The Jaguar XE is the British brand’s first full-fledged attempt to compete with the major German three in the compact luxury sedan segment, which is currently dominated by the Mercedes-Benz C-Class, Audi A4 and BMW 3 Series. The Jaguar XE is positioned as the most driver-focused car in this class, designed by Ian Callum and supported by an all-new aluminium intensive modular chassis. As a result, the sedan on test here is a 200bhp+ petrol variant. How is it going? We discover the truth.
The horse shoe grille and red emblem dominate the front of the Jaguar XE, while the power bulges on the hood give muscle to the design. When viewed from the front, the L-shaped LED DRLs emphasise crispness. The tall bonnet and stubby boot suggest a forward leaning attitude when viewed from the side. The XE’s premium appeal has been reinforced by the addition of chrome to the side vents and the entire window section’s outlines. The tail lamps, on the other hand, have a semi-circle lighting that recalls the F-type. While the XE shares a lot of its older siblings’ design cues, there’s no doubting that it’s a stunning vehicle. And we believe that its distinct and appealing appearance will help it stand out from its more established competitors.
If the Italians are recognised for their flamboyant flair and the Germans for their form purity, the British should be known for their class and refinement in design. The XE’s cabin is an example of this. The colour scheme is two-tone, with black on the dashboard and brown on the leather trim. A cowl stretches from window to window on the dashboard, and chrome is used liberally across the centre console. And it’s all done tastefully, with scarcely any glitter. The trademark Jaguar pop-up gear knob adds a touch of theatrics to the mix. Jaguar has finally upgraded its touchscreen infotainment system, which is one of the most crucial upgrades. It has more functionality, nicer graphics, and is easier to use than the previous version.
The front seats are electrically adjustable and have substantial side bolstering. However, because the cabin is narrow, you will have limited shoulder room. The NVH insulation does a good job of isolating the cabin from most outside noises. However, not everything is ideal. Due to the air conditioning vents and transmission tunnel intruding into the space of the middle passenger, the back seats are only suitable for two persons. Because of the slanting roofline, headroom in the back is also limited.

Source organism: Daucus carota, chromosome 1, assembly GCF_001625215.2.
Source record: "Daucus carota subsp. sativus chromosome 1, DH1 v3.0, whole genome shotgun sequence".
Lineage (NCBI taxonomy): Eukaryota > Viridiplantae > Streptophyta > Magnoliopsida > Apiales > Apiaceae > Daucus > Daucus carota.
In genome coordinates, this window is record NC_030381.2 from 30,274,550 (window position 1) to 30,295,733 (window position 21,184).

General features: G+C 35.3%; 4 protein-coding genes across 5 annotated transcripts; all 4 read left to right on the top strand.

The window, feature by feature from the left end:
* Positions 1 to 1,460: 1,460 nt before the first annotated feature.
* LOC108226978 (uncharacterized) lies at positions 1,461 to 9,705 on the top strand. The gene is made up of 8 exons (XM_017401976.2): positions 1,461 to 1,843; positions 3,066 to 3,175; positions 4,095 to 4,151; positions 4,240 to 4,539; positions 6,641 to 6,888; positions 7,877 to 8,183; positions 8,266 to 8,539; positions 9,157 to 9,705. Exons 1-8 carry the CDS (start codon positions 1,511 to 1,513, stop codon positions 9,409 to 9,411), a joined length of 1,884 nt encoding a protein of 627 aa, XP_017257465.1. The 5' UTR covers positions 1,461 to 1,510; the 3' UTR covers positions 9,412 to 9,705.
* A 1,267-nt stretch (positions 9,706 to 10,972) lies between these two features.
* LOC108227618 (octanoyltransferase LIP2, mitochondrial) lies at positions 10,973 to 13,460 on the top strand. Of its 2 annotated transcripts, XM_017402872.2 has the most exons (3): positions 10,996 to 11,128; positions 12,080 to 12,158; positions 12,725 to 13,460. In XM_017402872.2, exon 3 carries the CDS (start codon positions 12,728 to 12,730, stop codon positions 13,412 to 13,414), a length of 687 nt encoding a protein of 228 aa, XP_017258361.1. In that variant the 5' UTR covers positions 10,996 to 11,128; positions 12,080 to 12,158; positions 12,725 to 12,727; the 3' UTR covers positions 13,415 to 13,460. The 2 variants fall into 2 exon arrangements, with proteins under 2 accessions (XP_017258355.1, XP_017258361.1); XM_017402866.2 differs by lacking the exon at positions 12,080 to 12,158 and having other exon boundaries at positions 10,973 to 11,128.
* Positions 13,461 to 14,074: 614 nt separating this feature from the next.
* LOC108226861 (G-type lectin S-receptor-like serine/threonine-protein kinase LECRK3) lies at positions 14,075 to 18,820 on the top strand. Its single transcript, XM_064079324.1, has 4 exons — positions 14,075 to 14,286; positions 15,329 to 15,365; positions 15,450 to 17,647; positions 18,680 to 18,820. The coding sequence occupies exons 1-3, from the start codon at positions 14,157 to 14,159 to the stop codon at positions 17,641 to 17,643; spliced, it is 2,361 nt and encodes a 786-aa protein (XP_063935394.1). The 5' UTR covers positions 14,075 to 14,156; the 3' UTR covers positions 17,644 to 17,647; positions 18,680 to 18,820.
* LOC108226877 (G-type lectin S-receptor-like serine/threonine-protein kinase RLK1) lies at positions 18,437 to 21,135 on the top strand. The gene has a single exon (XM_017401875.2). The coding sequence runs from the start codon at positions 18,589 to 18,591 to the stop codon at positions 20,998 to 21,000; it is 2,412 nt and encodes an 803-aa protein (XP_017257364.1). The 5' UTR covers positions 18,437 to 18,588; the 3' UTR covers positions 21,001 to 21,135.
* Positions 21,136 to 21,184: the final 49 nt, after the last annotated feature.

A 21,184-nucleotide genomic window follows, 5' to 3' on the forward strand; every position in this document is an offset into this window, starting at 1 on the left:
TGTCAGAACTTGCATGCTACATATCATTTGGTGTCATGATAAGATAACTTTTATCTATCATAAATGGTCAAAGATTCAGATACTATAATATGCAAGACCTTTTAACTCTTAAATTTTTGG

Driven by Results
In India, the Jaguar XE is only available with one engine option. The XE is powered by a 2.0-litre turbocharged engine that delivers 237bhp and 340Nm of torque. A ZF eight-speed gearbox transmits power to the rear wheels. When you hammer the throttle to the floor, the torque delivery is linear and consistent. When driven with a light throttle, the ‘box prefers to be in the highest available gear, but it does go down the ratios fast in kickdown to provide instant acceleration for swift overtakes. However, if you’re driving aggressively, it’s still advisable to utilise the paddle shifters. The throttle responsiveness improves in Sport mode, and the transmission holds onto gears for a little longer; it’s a good choice for handling twisty roads.
In addition, four driving modes are available: Eco, Normal, Dynamic, and Winter. Each mode includes a separate map that alters the steering and throttle response. Jaguar has also included a start-stop feature in the XE to help with fuel saving.
The XE’s chassis arrangement is outstanding, as Jaguar has achieved a good combination of ride and agility. It absorbs the majority of potholes, bumps, and irregularities and transfers only minor thuds into the cabin. The XE’s good combination of ride and handling also allows it to run flat through curves at highway speeds. It also corners with a ferocity that would make a golf kart proud. This is also the first Jaguar to use electric power steering, and Jaguar has done a fantastic job with it. It gets heavier as you go faster and gives you solid feedback along the way.
Is the Jaguar XE the first car to use a volume spinner? From a driving standpoint, we would certainly want to believe so. Every time you get behind the wheel, it has the capacity to put a grin on your face. There’s also a reasonable amount of equipment available, albeit the rear seat comfort may be improved.
However, the version we tried (25t Portfolio) is substantially more expensive than its competitors, costing Rs 46.50 lakh (Ex-showroom Delhi). If driving enjoyment is not a concern, the 20tPure trim variation, priced at Rs 39.90 lakh, is also available, but it lacks much of the equipment and has less power. In the future, the XE will also be available in diesel versions, which are projected to account for the majority of sales. However, considering the XE’s dynamic ability, both diesels should be enjoyable to drive as well.